The Trump Administration has approved the search for oil and natural gas off the Atlantic coast. Late last month, the federal government gave the green light to five applications that allow companies to use seismic testing in different sites, including along part of Florida’s eastern seaboard.
The tests work by using airguns to send sound waves through the water to image the sea floor. The waves then bounce back to deliver information about the location of buried oil and gas.
The decision has drawn controversy, especially from environmentalists who say the seismic surveys could harm tens of thousands of dolphins, whales and other marine animals. The tests have been authorized from the Space Coast to New Jersey.
Of particular concern: the endangered North-Atlantic right whale, which migrates and calves off the coast of North Florida. There are currently less than 450 of the whales left in existence.
The blasts go off every 10 seconds, 24 hours a day, often for weeks or months on end.
Erin Handy, the Field Campaigns Manager for Oceana’s Southeast Region, said Friday on The Florida Roundup that noise from the blasts has been proven to impact “every level of the ocean marine life food chain.”
“From zooplankton all the way up to the largest right whales,” Handy said, “including sea turtles and important fisheries to recreation and commercial fisherman off our coasts.”
But proponents argue the seismic tests have been used effectively for academic and research purposes for decades. And they say the method is safer than exploratory drilling.
Nikki Martin, the President of the International Association of Geophysical Contractors, said Friday the tests will have “no more than a negligible impact -- the highest standard possible under U.S. environmental law on marine life.”
The National Marine Fisheries Service, a division of the National Oceanic and Atmospheric Administration (NOAA), issued the final authorizations under the Marine Mammal Protection Act, allowing companies to “incidentally, but not intentionally, harass marine mammals” while conducting testing.
The Bureau of Ocean Energy Management must now issue permits for testing to begin.
The authorization does include measures to protect species. Observers on geophysical survey vessels must “listen and watch for marine life and alert operators if a protected species comes within a certain distance." The blasts will also increase gradually “to alert animals in the area and reduce potential for exposure to intense noise.”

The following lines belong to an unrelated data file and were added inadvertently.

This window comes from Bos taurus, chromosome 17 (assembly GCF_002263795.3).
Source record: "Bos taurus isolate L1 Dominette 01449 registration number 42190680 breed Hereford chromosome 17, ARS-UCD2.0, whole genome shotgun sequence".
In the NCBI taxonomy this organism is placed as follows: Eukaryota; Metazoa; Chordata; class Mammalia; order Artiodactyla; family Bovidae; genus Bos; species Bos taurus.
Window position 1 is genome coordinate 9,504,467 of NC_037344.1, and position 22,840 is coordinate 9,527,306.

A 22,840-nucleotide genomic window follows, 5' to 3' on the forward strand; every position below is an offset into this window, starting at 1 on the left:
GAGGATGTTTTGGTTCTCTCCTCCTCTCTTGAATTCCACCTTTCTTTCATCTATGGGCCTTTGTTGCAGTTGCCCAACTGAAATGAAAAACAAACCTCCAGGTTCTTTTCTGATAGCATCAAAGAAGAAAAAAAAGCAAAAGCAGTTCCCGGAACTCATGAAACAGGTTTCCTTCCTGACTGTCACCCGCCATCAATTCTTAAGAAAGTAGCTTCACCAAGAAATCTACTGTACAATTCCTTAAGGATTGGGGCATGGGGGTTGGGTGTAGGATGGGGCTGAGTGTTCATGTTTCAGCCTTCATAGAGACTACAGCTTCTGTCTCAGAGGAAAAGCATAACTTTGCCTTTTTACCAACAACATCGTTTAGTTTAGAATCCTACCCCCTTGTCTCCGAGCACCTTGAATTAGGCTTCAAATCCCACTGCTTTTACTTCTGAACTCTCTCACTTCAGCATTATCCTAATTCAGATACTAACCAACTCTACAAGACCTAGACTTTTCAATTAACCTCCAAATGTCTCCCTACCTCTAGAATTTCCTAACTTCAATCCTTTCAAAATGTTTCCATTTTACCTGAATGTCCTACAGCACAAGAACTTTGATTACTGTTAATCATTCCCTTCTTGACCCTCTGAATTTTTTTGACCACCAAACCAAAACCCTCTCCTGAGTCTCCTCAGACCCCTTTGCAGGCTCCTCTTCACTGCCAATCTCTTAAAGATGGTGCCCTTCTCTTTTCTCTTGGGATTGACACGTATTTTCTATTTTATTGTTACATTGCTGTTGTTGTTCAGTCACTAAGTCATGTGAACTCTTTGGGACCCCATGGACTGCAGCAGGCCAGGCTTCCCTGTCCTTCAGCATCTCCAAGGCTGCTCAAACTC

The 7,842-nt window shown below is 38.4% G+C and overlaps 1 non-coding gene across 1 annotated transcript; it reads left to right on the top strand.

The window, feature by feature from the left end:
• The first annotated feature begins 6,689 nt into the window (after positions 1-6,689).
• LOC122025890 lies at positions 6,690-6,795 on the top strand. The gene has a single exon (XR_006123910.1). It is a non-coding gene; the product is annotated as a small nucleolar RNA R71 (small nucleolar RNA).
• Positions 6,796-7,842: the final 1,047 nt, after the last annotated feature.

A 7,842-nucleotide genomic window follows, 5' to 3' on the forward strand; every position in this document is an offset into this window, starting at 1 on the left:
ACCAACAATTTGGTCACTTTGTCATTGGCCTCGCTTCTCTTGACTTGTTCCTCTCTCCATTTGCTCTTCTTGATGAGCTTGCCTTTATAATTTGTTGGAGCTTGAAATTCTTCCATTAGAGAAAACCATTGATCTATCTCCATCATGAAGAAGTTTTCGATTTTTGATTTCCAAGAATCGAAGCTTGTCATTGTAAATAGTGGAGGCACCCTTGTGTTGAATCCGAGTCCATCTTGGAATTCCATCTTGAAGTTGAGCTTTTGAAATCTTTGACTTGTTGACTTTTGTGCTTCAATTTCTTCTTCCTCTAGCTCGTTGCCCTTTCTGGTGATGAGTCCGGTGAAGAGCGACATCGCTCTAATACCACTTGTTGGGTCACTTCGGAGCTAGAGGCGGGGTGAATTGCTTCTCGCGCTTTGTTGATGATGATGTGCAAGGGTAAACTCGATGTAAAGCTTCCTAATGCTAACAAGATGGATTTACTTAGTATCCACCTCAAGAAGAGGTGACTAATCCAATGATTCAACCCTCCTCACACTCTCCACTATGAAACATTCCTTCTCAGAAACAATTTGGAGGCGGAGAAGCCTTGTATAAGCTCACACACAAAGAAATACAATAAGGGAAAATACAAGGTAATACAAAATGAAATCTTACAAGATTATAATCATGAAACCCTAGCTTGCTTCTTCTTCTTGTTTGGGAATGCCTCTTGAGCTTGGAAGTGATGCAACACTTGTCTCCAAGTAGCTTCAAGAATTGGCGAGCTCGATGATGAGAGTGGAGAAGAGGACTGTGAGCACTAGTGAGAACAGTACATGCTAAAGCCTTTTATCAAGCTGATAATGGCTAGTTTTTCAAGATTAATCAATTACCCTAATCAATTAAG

This will be the first time since 1983 that tests are used to search for oil in the Atlantic. Previous attempts to find oil off Florida's Atlantic coast were largely unsuccessful.
But Martin said Friday previous seismic surveys in the Atlantic researched less than 20% of the proposed mid- and south-Atlantic leasing plan areas, leaving much unexplored.
The tests are “an information gathering tool,” she said. “The motivation is to provide an updated assessment of what areas maybe contain energy resources and those that may not.”
Opposition to the testing has not come only from environmentalists. The Department of Defense, NASA and the Florida Defense Task Force have expressed concern due to impacts to military testing, readiness and national security.
Last year, a bipartisan group of 100 members of Congress voiced concerns over the Atlantic testing.
In Florida alone, over 50 coastal municipalities and over 200 along the Atlantic coast have passed resolutions against it.
“The people just don’t want it,” Handy said.
The authorization comes just weeks after Florida voters approved a constitutional ban on offshore drilling. But that applies only to state waters, stretching three miles off the Atlantic Coast.
The seismic tests are largely seen as a first step toward offshore drilling.
Martin argued that even the most aggressive scenarios for use of renewables show there will still be an “essential role” for oil and natural gas in the coming decades.
Better "to make sure … that resources are explored and decisions about them are made in an environmentally responsible manner,” she said.
Handy said Oceana has “not ruled out” litigation to seek to stop the testing.
“Make no mistake: seismic airgun blasting is the first step towards offshore drilling,” she said. “Our goal is to protect marine life.”